Investing in Southwest Airlines May No Longer Be Worth It Following Holiday Fiasco

Southwest Airlines 737-800 Landing at BWI stock photo
John M. Chase /

Airlines obviously can’t control the weather, but how they handle subsequent delays is of utmost importance. For Southwest Airlines, the inability to get back on track following a storm that rocked most U.S. travelers during the Christmas holiday weekend is reflecting poorly on the company — and its stock price.

Harsh Holiday Weather: Airlines Brace for Winter Storm with Waivers
Explore: 7 Budget Hacks for Solo Travelers

On Dec. 26, Southwest faced more than 2,900 cancelled flights, according to FlightAware. This represented 71% of all cancellations for the day. Delta was next in the running for U.S.-based airlines with just 276 cancelled flights, or 9%. By the following day, mid-afternoon, Southwest had 63% of all cancelled flights, with 2,570. Spirit Air was next in the running with just 85 cancellations.

The weather-related cancellations were compounded by a lack of staffing due to pilots and support staff taking sick days for COVID, the flu or RSV.

While neither weather or illness is the airline’s fault, the delays and cancellations sparked an investigation from the U.S. Department of Transportation, under directions from the Biden administration, reported CNN. “The Department will examine whether cancellations were controllable and if Southwest is complying with its customer service plan,” the DOT said in a tweet.

Building Wealth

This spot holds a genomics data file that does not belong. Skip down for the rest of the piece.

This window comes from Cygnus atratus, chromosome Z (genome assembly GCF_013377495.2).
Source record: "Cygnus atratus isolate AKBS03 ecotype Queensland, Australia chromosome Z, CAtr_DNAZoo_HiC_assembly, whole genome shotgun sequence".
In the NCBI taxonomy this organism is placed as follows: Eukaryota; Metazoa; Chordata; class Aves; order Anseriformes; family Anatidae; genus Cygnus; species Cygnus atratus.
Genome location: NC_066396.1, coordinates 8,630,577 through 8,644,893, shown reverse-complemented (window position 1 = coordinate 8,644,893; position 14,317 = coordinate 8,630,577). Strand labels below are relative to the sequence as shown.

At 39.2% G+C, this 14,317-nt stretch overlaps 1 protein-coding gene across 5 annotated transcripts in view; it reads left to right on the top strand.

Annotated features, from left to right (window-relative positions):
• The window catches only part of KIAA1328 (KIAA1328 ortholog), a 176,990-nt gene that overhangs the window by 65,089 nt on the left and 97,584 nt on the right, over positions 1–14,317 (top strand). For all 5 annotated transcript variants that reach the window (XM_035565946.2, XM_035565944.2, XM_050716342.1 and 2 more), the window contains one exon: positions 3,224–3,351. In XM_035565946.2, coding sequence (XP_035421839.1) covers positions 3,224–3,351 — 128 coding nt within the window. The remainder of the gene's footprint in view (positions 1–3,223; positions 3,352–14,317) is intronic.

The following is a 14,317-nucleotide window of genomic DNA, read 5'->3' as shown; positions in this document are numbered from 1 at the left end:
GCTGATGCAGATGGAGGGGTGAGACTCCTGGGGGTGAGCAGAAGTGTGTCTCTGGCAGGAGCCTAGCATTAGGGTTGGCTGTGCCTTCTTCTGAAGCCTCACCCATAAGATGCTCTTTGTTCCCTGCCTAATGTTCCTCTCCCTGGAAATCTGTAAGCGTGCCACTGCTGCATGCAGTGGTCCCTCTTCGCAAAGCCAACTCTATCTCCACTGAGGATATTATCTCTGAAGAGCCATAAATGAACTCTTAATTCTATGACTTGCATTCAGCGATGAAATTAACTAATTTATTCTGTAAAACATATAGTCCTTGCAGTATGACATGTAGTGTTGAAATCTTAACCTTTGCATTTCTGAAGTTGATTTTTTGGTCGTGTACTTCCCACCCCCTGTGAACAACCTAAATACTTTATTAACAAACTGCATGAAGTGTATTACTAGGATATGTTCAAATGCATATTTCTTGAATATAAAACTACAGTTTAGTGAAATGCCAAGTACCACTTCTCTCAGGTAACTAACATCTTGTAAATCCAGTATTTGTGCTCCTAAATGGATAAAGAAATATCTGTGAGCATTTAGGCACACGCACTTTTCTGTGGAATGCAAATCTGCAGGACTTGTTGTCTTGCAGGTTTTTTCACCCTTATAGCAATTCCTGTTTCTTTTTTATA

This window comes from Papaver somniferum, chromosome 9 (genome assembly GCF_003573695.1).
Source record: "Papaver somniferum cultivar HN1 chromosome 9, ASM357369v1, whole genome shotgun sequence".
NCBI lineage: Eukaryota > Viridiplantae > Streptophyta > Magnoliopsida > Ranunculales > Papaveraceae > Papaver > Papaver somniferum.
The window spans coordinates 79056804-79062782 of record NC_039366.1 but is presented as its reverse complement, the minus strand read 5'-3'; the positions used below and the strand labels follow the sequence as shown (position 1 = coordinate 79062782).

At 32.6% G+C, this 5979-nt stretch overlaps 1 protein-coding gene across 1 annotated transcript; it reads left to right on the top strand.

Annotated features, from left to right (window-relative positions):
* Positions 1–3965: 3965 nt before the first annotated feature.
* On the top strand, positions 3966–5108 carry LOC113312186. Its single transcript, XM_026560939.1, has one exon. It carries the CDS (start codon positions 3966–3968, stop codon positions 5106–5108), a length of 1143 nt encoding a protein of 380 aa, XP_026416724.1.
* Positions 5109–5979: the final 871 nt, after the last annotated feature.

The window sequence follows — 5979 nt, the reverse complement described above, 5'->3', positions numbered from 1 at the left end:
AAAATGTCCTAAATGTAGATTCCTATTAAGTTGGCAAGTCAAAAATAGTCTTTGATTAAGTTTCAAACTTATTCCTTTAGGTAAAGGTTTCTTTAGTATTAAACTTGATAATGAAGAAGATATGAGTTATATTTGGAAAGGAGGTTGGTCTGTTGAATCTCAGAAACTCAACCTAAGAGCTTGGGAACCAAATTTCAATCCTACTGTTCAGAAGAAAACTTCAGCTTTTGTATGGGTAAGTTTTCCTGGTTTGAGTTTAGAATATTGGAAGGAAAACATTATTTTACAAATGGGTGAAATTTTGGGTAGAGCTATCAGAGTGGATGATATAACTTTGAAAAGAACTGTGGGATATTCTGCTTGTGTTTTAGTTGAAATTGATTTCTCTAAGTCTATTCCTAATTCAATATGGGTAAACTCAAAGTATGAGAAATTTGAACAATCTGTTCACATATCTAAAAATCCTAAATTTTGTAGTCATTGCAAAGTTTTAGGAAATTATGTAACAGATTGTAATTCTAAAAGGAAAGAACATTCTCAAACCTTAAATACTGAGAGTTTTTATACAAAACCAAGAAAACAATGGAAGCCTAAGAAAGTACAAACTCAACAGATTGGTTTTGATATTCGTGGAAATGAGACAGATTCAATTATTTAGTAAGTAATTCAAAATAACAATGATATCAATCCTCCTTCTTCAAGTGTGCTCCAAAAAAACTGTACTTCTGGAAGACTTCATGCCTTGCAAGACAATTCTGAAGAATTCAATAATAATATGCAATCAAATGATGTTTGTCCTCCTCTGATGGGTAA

Southwest pilot Captain Casey Murray, president of the Southwest Airline Pilots Association, told CNN that “outdated processes and outdated IT” are partly to blame for the problems. “We’ve been having these issues for the past 20 months,” he said. In spite of Southwest CEO Bob Jordan acknowledging the problem in a message to employees, stockholders seem to be losing faith in the airline.

See: Frontier Airlines Cuts Customer Service Phone Number Ahead of Busy Travel Season
Find: The Best Airlines for Booking Holiday Travel With Reward Miles

Southwest stock dropped nearly 4.5% midday on Dec. 27, plummeting to $34 — close to its 52-week low of $30 — that morning.  Before the holidays, the stock was hovering near the $40 mark. While other airlines may rebound after winter woes, Southwest’s systemic issues could damage the carrier’s reputation — and revenue — for the long term.

More From GOBankingRates

Building Wealth

Share This Article:

facebook sharing button
twitter sharing button
linkedin sharing button
email sharing button
Building Wealth

About the Author

Dawn Allcot is a full-time freelance writer and content marketing specialist who geeks out about finance, e-commerce, technology, and real estate. Her lengthy list of publishing credits include Bankrate, Lending Tree, and Chase Bank. She is the founder and owner of, a travel, technology, and entertainment website. She lives on Long Island, New York, with a veritable menagerie that includes 2 cats, a rambunctious kitten, and three lizards of varying sizes and personalities – plus her two kids and husband. Find her on Twitter, @DawnAllcot.
Learn More


See Today's Best
Banking Offers